Finally, the Guidelines reiterate the GDPR recital noting that the representative can face enforcement actions in the same way as controllers and processors. This includes the possibility to impose administrative fines and penalties, and to hold the representative liable.

What does this mean in practice for controllers and processors?

  • The Guidelines list various options for designating an EU representative:
  • The representative may be a natural or legal person established in the EU; if a legal person, a lead contact should be appointed in charge of each controller or processor.
  • The representative must be designated by a written mandate governing the relation and obligations between the representative and the controller or processor. Such mandate may be part of a service contract.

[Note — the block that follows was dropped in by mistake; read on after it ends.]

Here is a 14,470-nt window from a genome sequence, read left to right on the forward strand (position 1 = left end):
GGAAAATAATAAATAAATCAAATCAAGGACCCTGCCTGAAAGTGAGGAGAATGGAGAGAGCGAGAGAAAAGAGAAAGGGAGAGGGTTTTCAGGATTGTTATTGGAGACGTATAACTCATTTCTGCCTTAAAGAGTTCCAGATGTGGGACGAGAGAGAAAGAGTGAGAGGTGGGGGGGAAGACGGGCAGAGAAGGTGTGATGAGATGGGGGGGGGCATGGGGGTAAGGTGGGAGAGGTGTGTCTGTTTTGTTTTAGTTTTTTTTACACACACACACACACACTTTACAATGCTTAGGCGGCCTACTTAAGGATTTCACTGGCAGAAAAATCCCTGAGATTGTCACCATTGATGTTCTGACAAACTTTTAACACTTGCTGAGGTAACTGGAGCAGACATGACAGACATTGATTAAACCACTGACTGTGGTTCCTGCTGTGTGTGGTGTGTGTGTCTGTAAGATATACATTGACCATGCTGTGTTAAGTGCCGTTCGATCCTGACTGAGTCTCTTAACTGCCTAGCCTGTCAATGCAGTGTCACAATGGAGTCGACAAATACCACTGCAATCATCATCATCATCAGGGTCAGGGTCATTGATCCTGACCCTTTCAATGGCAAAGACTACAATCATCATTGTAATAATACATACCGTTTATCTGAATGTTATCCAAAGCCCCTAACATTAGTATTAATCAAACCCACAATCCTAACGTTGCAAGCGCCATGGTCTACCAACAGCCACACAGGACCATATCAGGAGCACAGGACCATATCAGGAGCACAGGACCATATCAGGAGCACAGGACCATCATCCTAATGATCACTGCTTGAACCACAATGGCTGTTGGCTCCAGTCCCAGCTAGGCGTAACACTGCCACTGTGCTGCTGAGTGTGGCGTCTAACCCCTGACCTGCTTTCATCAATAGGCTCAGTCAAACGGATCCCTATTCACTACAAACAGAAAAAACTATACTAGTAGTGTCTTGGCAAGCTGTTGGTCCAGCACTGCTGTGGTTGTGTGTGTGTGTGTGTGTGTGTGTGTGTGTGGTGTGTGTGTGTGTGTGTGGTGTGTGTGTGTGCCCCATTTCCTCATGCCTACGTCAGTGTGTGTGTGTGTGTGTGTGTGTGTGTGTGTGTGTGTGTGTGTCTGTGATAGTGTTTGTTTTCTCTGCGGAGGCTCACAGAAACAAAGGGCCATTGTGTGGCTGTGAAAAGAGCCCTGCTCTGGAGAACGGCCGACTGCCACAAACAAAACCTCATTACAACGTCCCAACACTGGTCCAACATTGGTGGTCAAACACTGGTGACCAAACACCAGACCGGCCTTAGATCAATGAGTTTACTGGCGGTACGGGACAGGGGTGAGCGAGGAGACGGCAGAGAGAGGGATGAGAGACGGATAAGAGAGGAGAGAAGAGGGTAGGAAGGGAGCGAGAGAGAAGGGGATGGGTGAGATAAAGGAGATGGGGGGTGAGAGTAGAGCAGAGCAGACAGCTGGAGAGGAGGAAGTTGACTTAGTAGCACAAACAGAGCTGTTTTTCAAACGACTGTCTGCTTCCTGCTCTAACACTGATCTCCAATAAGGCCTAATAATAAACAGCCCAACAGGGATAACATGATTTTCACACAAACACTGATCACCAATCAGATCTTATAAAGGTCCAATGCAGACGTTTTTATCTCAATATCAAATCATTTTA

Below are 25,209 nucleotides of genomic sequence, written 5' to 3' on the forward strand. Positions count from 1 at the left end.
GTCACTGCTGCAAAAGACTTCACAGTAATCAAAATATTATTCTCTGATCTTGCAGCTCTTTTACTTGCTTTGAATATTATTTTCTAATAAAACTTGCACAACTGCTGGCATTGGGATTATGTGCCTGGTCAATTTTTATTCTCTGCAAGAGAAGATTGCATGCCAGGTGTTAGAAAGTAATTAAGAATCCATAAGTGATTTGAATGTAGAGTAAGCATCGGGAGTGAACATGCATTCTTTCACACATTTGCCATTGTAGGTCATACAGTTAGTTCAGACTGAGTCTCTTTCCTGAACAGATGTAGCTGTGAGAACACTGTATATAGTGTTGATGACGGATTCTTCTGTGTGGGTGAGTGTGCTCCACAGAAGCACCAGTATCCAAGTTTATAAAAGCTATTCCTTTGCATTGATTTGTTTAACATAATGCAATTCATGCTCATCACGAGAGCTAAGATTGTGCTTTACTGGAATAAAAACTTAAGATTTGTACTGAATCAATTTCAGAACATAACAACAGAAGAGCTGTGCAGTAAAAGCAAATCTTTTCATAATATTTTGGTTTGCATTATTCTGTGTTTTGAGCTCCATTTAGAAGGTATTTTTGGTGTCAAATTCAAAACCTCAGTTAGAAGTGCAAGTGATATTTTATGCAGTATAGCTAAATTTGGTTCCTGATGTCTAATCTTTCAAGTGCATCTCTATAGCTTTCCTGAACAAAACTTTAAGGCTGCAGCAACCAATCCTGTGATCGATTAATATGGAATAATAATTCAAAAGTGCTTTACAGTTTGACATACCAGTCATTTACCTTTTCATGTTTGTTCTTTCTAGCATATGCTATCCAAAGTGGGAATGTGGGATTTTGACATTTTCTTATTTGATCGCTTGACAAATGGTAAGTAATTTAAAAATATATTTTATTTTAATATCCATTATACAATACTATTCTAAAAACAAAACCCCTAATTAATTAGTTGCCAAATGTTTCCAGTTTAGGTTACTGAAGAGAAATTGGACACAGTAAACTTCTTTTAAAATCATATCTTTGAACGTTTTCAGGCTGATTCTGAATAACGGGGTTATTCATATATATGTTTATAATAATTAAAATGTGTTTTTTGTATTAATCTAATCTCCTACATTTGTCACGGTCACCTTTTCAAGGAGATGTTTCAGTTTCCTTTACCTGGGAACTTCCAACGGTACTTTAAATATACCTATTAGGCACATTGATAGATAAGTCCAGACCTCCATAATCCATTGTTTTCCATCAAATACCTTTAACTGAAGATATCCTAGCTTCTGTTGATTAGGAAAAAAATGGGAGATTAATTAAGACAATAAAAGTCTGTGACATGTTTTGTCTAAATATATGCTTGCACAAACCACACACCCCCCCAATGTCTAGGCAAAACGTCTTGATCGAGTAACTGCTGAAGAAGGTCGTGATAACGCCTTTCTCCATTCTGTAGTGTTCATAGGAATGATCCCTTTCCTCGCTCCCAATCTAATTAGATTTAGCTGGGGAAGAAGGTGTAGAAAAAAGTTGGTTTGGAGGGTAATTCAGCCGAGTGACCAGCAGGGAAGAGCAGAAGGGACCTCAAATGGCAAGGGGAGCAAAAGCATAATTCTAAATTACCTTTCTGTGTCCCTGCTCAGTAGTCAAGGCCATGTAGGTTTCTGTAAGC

• A representative may act on behalf of several non-EU controllers and processors. 
  • A representative may not act as an external DPO of the controller or processor, as the representative function is incompatible with the autonomy and independence required from a DPO. Similarly, a processor may not be appointed as the controller representative.
  • As the representative must be available and able to communicate in the language(s) used by the data subjects and the supervisory authorities concerned, the representative may rely on a team composed to communicate in the local language and as required by the local applicable law.


  1. Public international law (Art. 3(3))

Pursuant to Article 3(3) of GDPR, the GDPR applies to “the processing of personal data by a controller not established in the Union, but in a place where Member State law applies by virtue of public international law”.

On this basis, the EDPB considers that GDPR notably applies to:

  • Member States’ embassies and consulates, insofar as such processing falls within the material scope of GDPR;
  • Ships registered in the EU, cruising and processing personal data in international waters.